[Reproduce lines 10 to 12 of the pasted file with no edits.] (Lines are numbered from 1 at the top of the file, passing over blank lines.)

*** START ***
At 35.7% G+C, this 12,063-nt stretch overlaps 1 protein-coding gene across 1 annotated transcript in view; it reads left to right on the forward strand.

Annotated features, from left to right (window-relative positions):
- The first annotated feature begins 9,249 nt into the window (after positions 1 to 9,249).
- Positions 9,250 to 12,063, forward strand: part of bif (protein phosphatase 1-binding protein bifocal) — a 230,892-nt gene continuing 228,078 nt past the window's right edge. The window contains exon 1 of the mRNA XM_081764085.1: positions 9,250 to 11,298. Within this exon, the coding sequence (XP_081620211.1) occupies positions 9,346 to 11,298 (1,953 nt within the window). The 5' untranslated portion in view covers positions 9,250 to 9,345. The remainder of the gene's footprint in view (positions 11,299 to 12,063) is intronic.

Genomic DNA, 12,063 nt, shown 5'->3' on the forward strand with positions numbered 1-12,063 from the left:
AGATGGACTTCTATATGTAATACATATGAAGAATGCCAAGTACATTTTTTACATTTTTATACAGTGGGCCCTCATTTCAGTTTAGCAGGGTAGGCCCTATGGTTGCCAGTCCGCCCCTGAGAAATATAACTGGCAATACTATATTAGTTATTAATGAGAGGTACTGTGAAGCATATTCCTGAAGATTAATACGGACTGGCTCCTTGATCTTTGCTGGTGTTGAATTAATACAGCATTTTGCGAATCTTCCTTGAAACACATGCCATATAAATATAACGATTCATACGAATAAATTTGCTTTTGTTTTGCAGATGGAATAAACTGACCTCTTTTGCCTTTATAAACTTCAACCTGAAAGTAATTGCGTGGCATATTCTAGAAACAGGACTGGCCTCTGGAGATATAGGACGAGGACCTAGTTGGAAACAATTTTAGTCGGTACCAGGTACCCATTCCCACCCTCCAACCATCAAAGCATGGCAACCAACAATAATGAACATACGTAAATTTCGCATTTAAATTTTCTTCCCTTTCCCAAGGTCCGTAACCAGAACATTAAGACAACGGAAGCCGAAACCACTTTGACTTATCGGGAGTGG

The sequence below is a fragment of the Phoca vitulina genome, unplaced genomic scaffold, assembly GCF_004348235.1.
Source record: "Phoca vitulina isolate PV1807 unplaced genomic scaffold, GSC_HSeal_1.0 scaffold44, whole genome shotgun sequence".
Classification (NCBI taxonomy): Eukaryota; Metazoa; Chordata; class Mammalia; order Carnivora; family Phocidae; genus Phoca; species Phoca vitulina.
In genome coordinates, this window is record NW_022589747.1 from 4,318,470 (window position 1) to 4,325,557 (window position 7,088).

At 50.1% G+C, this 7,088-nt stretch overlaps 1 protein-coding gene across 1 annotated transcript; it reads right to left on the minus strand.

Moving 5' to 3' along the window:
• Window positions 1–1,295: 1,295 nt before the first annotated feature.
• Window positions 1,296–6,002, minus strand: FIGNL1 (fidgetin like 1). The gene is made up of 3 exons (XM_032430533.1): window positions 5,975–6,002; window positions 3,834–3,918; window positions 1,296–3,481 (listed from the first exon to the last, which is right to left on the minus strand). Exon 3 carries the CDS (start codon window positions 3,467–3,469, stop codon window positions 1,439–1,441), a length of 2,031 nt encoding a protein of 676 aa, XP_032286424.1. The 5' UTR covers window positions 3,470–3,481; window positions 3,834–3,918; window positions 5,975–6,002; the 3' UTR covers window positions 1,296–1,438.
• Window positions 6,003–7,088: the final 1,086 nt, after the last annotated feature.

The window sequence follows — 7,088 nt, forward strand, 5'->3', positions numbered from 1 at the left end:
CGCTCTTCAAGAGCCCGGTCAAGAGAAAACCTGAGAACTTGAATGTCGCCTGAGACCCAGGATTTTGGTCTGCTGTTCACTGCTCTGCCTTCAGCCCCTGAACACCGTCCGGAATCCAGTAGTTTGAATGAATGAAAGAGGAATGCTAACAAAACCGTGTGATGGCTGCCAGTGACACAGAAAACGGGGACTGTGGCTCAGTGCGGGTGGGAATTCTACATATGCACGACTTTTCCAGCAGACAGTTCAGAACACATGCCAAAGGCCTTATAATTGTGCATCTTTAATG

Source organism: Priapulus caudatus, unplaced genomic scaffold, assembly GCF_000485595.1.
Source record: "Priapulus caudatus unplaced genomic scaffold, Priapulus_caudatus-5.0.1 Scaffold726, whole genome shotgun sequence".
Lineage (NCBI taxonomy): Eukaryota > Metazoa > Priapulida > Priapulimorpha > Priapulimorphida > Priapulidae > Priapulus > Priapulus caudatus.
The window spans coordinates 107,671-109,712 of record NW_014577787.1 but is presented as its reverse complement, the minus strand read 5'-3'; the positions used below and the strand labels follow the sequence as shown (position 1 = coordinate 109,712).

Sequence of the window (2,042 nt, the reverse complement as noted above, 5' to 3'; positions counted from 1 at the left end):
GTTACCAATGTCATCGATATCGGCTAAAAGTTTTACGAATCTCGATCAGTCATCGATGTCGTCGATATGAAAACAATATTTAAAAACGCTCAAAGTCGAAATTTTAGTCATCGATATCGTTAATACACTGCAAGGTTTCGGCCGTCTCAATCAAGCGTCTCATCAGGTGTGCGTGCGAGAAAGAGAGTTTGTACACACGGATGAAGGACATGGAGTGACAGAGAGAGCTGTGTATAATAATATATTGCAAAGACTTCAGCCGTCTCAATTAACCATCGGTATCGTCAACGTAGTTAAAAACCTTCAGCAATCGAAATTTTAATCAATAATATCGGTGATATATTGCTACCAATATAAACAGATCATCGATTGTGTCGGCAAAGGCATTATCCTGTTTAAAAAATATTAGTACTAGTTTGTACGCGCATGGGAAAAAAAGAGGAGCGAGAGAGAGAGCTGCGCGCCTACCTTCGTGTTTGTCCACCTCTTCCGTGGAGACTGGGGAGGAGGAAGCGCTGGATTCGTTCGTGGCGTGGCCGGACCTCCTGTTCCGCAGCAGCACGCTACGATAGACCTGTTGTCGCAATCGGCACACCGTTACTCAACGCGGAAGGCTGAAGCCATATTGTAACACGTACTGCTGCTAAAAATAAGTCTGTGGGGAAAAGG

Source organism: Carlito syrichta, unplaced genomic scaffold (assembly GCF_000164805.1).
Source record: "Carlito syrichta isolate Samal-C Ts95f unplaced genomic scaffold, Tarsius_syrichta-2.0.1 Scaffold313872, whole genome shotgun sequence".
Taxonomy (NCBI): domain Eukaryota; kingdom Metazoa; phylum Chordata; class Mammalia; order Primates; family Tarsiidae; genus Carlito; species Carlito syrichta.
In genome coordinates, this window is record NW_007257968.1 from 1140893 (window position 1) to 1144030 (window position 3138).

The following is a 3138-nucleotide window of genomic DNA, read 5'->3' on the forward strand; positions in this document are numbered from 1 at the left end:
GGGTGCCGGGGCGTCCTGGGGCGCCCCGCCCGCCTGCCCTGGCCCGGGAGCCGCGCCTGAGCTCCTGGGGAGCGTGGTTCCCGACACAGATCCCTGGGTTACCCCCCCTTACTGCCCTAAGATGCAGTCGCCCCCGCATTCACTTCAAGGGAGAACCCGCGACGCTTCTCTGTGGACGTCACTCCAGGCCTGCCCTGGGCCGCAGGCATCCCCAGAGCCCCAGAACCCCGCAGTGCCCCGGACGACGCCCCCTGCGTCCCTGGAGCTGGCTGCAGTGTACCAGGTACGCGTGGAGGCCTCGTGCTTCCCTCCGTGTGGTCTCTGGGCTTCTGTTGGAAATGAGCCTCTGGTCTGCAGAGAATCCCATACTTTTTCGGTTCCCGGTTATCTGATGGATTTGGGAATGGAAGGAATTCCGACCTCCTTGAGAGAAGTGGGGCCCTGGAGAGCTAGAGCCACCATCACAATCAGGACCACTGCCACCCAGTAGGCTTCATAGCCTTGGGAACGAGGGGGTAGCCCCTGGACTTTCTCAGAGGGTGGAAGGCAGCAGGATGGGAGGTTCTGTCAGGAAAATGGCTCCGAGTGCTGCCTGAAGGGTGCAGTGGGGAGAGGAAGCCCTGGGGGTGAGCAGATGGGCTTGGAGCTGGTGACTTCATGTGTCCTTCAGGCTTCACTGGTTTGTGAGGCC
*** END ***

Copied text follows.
In genome coordinates, this window is record NW_022589747.1 from 4,318,470 (window position 1) to 4,325,557 (window position 7,088).

At 50.1% G+C, this 7,088-nt stretch overlaps 1 protein-coding gene across 1 annotated transcript; it reads right to left on the minus strand.

Moving 5' to 3' along the window: